The Rules regarding Distance Measuring Devices
From the days when selecting a club was done by “eye”, we have progressed through yardage books, a development often attributed to Jack Nicklaus, distance markers at the sides of fairways and distances on sprinkler heads, to a point where electronic distance-measuring devices, have become quite common in certain areas of the world.
In November 2009, The R&A and the USGA issued a ‘Joint Statement’ on electronic devices, including distance-measuring devices, to clarify how the Rules are applied in relation to these devices. See the full Joint Statement here.
Most of the questions that we receive in connection with the Joint Statement relate to distance measuring devices, and some of the most common questions, along with the answers, are provided below.
Q. Can I use a distance measuring device in a competition?
A. The use of distance measuring devices during a stipulated round remains contrary to the Rules of Golf – the penalty being disqualification under Rule 14-3 (Artificial Devices, Unusual Equipment and Unusual Use of Equipment). However, since January 2006, a Committee can permit the use of some such devices via a Local Rule.
Q. What kind of distance measuring devices are allowed by Local Rule?
A. GPS, laser, any really; however, it is important that the device only measures distance. The use of a distance-measuring device that is designed to gauge or measure other conditions that might affect a player's play, like gradient, wind speed or temperature, is not permitted, regardless of whether such an additional function is used or not, and even if that function is disabled.
To help golfers and/or officials to determine the status of a particular device, The R&A has produced a flowchart explaining what is allowed when the Local Rule is in place:
You can download the above flowchart here.
Q. What about multi-functional devices, such as a mobile phone, with a distance measuring application?
A. On the course, subject to any club or course regulations, a multi-functional device may be used to phone, text or email – provided the purpose is not a breach of the Rules, e.g. you are not asking for advice.
When an application that measures distance has been downloaded to the device, the application must be restricted to providing only distance information in order to conform to the Local Rule. If there are any other features or applications on the phone that gauge or measure other conditions that might affect a player’s play, such as a temperature gauge, compass or anemometer, this would render the device non-conforming regardless of whether these other features or applications are used or not.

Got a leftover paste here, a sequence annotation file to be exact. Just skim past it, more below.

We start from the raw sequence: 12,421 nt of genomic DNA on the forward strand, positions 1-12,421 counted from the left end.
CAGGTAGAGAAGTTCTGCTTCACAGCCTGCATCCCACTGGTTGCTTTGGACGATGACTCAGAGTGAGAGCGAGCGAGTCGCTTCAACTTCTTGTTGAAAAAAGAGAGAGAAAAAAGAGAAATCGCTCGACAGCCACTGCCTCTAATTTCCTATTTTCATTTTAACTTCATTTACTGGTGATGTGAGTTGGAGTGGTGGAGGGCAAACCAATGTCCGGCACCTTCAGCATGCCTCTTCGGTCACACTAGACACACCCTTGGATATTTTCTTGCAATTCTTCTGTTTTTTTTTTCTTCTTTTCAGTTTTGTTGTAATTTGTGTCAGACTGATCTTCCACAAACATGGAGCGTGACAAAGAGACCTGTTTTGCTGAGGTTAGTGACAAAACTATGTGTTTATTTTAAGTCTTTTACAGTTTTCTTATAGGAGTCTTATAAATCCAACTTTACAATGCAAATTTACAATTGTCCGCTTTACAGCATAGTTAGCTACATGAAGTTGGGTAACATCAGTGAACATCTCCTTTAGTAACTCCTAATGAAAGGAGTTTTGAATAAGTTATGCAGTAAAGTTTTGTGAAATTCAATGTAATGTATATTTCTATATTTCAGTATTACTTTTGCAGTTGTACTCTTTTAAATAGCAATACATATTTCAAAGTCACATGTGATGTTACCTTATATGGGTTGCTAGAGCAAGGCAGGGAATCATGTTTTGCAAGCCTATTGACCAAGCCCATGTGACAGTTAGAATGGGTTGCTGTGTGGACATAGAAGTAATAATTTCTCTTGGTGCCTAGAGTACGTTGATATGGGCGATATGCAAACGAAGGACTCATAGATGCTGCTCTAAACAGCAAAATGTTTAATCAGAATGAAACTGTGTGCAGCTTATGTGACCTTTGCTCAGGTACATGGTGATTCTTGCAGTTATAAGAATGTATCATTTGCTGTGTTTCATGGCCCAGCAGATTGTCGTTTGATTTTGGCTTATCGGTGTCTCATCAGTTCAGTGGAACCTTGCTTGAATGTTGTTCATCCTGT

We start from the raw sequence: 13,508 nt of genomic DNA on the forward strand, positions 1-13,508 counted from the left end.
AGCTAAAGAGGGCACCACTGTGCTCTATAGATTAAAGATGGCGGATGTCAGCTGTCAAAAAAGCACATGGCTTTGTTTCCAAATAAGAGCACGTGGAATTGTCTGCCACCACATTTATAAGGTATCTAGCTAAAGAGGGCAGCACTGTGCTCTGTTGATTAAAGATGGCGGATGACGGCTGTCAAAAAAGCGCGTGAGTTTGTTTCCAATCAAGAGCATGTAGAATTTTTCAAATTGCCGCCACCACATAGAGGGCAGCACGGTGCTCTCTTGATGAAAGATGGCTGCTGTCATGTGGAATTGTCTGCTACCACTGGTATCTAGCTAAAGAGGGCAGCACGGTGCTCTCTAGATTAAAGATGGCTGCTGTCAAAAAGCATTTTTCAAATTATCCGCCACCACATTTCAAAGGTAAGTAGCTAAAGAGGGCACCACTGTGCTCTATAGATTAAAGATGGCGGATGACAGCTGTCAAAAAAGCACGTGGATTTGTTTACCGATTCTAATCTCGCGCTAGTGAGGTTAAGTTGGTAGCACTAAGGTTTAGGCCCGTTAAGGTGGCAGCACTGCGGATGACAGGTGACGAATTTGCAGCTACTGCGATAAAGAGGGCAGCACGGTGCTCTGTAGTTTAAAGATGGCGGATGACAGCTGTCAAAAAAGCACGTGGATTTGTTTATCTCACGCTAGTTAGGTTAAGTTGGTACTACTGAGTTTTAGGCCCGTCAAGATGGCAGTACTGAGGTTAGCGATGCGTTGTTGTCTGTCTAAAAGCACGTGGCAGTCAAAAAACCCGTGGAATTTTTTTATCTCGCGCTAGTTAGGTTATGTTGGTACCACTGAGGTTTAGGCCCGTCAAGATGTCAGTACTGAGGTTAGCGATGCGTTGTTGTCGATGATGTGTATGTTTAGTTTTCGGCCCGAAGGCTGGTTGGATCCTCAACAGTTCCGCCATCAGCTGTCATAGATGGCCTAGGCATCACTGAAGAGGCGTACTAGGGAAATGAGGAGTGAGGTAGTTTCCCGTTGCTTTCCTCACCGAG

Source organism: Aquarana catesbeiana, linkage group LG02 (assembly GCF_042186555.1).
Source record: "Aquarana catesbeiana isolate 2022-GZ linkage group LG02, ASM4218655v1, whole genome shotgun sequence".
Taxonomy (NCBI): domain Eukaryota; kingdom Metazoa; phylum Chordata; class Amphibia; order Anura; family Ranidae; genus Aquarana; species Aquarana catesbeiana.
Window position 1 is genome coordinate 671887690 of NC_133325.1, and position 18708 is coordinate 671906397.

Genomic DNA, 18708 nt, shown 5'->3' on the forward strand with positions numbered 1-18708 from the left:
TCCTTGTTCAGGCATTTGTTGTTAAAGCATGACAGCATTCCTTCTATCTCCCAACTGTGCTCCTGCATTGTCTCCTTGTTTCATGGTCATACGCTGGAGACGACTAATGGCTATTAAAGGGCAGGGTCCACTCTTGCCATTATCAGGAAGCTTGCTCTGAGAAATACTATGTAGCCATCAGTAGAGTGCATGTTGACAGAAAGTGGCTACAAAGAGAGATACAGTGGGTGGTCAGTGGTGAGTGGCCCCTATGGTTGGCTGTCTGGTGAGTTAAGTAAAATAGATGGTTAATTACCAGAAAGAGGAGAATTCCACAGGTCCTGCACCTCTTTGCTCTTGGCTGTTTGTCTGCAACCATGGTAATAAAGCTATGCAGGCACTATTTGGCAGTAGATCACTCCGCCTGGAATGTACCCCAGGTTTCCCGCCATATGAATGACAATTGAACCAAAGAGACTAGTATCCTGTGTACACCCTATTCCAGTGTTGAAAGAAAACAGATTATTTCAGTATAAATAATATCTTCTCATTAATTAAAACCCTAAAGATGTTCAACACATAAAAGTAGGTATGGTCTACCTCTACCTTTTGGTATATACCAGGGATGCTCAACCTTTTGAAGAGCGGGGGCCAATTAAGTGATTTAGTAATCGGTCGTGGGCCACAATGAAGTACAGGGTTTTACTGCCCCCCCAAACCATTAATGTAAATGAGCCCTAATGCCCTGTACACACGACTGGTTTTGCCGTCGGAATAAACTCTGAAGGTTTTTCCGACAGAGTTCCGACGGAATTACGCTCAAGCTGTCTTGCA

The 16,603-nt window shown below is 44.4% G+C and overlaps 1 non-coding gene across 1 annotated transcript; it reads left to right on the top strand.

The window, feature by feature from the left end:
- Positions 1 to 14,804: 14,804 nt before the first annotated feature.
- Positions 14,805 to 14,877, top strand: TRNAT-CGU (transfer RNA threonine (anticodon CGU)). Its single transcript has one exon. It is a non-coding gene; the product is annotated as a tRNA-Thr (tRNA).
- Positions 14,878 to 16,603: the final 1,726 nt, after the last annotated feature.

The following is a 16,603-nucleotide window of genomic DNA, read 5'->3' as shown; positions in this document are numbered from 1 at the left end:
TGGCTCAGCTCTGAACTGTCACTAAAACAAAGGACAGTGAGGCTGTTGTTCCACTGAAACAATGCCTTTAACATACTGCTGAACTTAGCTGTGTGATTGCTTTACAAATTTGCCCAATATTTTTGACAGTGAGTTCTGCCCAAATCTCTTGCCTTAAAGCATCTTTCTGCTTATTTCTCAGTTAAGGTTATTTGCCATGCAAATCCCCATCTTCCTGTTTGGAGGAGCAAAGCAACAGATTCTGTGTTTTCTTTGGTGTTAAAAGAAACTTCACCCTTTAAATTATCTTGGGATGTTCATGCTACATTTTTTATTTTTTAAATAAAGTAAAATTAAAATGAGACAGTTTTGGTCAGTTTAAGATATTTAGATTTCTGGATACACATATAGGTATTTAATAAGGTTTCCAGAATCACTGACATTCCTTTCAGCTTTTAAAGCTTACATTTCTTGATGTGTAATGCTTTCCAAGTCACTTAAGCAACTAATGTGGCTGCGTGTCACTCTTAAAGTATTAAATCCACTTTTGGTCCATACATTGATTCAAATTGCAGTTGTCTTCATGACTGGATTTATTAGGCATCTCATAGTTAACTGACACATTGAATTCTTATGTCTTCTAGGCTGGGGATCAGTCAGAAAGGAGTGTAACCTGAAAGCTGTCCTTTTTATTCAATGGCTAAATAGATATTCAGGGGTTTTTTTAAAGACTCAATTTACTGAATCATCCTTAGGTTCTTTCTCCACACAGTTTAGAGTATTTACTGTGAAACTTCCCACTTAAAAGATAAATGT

The flowchart referred to above also covers the use of multi-functional devices and should be of assistance determining whether a certain device is permissable or not.
Q. What should the Local Rule permitting distance measuring devices say?
A. The wording of the recommended Local Rule (Appendix I, Part B, 9) reads as follows:
[Specify as appropriate, e.g., In this competition, or For all play at this course, etc.], a player may obtain distance information by using a device that measures distance only. If, during a stipulated round, a player uses a distance-measuring device that is designed to gauge or measure other conditions that might affect his play (e.g., gradient, wind speed, temperature, etc.), the player is in breach of Rule 14-3, for which the penalty is disqualification, regardless of whether any such additional function is actually used."
Q. Why not simply allow distance measuring devices without the need for a Local Rule?
A. The advent of distance-measuring devices and their use in the game divides opinion at many levels. Many golfers are fans of these devices as they feel it puts them on a level footing with tournament professionals who have caddies providing distance information, whilst others will argue that there is no place for such technology in the game. As such, it was, and remains, appropriate to allow individual clubs and Committees to decide what is right for them, their competitions and their players.
Q. If a Club has in place the Local Rule permitting distance measuring devices and an external body, the national golf association, for example, is running an event there, does that mean that distance measuring devices are automatically allowed in that national event?
A. No. It is the responsibility of the national golf association to establish its own Local Rules for the event. Those Local Rules supersede what the Club has in place on a day to day basis.
Q. Does The R&A permit distance measuring devices at events like The Open Championship or The Amateur Championship?
A. No, it doesn’t, but ultimately it is for each individual Committee to decide whether it wants to allow the use of such devices for play on its course or in certain of its competitions. In the absence of a Local Rule, the use of such a device is contrary to the Rules of Golf, so always check the Local Rules!
Q. If the Local Rule for distance measuring devices is in place, may players share a distance measuring device?
A. Yes…although it is important that players sharing devices do not unduly delay play.